Union Township

Carroll County Historical Society

Notable Individuals

Honorable Ross Buchanan---2306 Empire Rd SW

          Ohio House of  Representative-1923-1927

Dr. Foster Lindsey Brooks---1050 Emerald Rd SW

            Helped break the Japanese code to end WW II.

Honorable John H. Tripp

John was born July 6, 1820 on his father’s farm which is now Hustonville, Pennsylvania. Due to financial hardship the family moved from Pennsylvania to what is now Carroll County, Ohio. Having attended some of the finest schools in Cannonsburg, Pennsylvania when Mr. Tripp was sent to the district school. The teacher, Richard Dandy, felt John was at the teacher level, not a student and sent him home. There John learned orthography, reading, arithmetic, and penmanship from his father for four years. At night he would read what books he could find, such as Rollin’s Ancient History and Hallam’s Middle Ages. When he turned 18 in the fall of 1838 he attended the select school of Prof. John P. Grewell near Hanover in Columbiana County. (Prof. Grewell became a physician and literary gentleman in Oskaloosa, Iowa.) After three years, John Tripp returned home and began reading law in the office of Gen. E. R. Eckley.  During the winter of 1841 - 42 Mr. Tripp taught at North Union School where most of the full grown young men of the township attended.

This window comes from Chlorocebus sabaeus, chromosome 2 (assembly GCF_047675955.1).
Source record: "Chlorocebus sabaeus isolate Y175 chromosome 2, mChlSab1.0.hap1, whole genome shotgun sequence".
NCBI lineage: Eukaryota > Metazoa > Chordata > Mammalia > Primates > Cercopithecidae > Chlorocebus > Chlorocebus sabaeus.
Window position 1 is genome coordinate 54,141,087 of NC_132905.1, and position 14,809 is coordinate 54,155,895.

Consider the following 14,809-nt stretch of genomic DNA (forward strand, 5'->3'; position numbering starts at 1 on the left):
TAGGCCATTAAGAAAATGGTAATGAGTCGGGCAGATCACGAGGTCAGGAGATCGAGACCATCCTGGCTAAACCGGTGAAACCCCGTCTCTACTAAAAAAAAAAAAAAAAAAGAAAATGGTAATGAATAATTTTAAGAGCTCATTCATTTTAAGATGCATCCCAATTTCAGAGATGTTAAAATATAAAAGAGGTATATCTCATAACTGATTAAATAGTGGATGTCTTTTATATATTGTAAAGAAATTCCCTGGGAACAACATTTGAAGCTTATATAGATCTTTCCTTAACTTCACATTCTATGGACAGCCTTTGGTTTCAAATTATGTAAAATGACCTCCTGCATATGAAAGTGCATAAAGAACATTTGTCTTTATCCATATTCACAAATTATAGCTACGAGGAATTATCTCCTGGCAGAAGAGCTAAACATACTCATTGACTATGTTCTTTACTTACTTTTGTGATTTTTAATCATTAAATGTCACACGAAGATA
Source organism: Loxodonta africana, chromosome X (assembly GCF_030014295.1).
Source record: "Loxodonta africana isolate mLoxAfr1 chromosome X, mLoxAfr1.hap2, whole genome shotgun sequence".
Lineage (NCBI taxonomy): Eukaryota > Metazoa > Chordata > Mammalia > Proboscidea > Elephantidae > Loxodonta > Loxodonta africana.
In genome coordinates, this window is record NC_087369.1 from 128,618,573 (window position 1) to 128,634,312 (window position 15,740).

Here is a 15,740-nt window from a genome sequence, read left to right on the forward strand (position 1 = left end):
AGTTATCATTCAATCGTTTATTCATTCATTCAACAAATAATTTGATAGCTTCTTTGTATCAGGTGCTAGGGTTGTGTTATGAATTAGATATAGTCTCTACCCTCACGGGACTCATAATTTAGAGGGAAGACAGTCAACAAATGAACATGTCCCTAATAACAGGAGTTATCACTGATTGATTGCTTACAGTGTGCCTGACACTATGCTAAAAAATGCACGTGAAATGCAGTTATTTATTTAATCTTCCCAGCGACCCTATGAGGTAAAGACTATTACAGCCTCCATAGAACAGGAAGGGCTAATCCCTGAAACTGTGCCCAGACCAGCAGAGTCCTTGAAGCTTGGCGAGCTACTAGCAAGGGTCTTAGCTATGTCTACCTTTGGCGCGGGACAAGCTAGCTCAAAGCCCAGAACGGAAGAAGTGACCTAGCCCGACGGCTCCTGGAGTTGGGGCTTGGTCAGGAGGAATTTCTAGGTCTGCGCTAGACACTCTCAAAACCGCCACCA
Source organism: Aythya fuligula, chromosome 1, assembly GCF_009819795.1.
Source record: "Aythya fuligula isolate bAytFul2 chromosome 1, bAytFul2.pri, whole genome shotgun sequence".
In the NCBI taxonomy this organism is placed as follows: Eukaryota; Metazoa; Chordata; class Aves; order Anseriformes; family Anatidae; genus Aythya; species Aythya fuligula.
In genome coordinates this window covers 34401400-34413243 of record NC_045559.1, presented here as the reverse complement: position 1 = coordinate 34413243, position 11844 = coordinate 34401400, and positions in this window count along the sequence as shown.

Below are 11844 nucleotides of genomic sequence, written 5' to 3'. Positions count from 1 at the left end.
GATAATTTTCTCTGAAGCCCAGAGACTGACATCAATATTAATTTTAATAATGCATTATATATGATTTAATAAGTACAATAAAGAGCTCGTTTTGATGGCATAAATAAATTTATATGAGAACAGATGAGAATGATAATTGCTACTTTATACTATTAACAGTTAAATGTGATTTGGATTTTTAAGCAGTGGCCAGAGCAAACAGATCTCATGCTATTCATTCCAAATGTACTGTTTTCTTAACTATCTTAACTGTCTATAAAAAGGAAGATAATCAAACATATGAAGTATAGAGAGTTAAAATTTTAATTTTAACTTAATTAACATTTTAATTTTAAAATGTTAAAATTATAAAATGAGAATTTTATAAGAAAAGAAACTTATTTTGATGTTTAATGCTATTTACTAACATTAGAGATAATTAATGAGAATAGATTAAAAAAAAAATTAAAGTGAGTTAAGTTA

In 1843, he was appointed by the Supreme Court, at Steubenville, to practice law.  He partnered with Gen. Eckley who was then State Senator. In 1845 he was elected prosecuting attorney and served two terms. Five years later he was elected Representative to the State Legislature. He ran for Probate Judge in 1851 but was beaten by A. W. Morrison. He ran against Judge Morrison in 1854 and won by several hundred votes. He was re-elected to the position in 1857.

During this time, in 1853, Mr. Tripp and William McCoy purchased the Free Press. They ran the paper until they sold to Jacob Weyand in 1857.

Mr. Tripp retired in 1861 and went into the law practice with B. F. Potts. When Mr. Potts joined the Union forces during the Civil War Mr. Tripp stayed to run the office. He was appointed, unbeknownst to him, by Gov. Tod as draft-master for the county. When the appointment came he did his job and drafted men from each township. He took about one hundred men to Camp Mansfield and another 25 to various other locations.  Upon his return Gov. Tod wanted Mr. Tripp to accept a lieutenant’s commission to which Mr. Tripp declined claiming his inflammatory rheumatism would prevent him of being of proper service. His four brothers did however join.

He continued in the law practice with various partners and in 1881 purchased from S. J. Cameron the other half interest in the Free Press.  He spent two days a week helping with the editing of the paper until his death.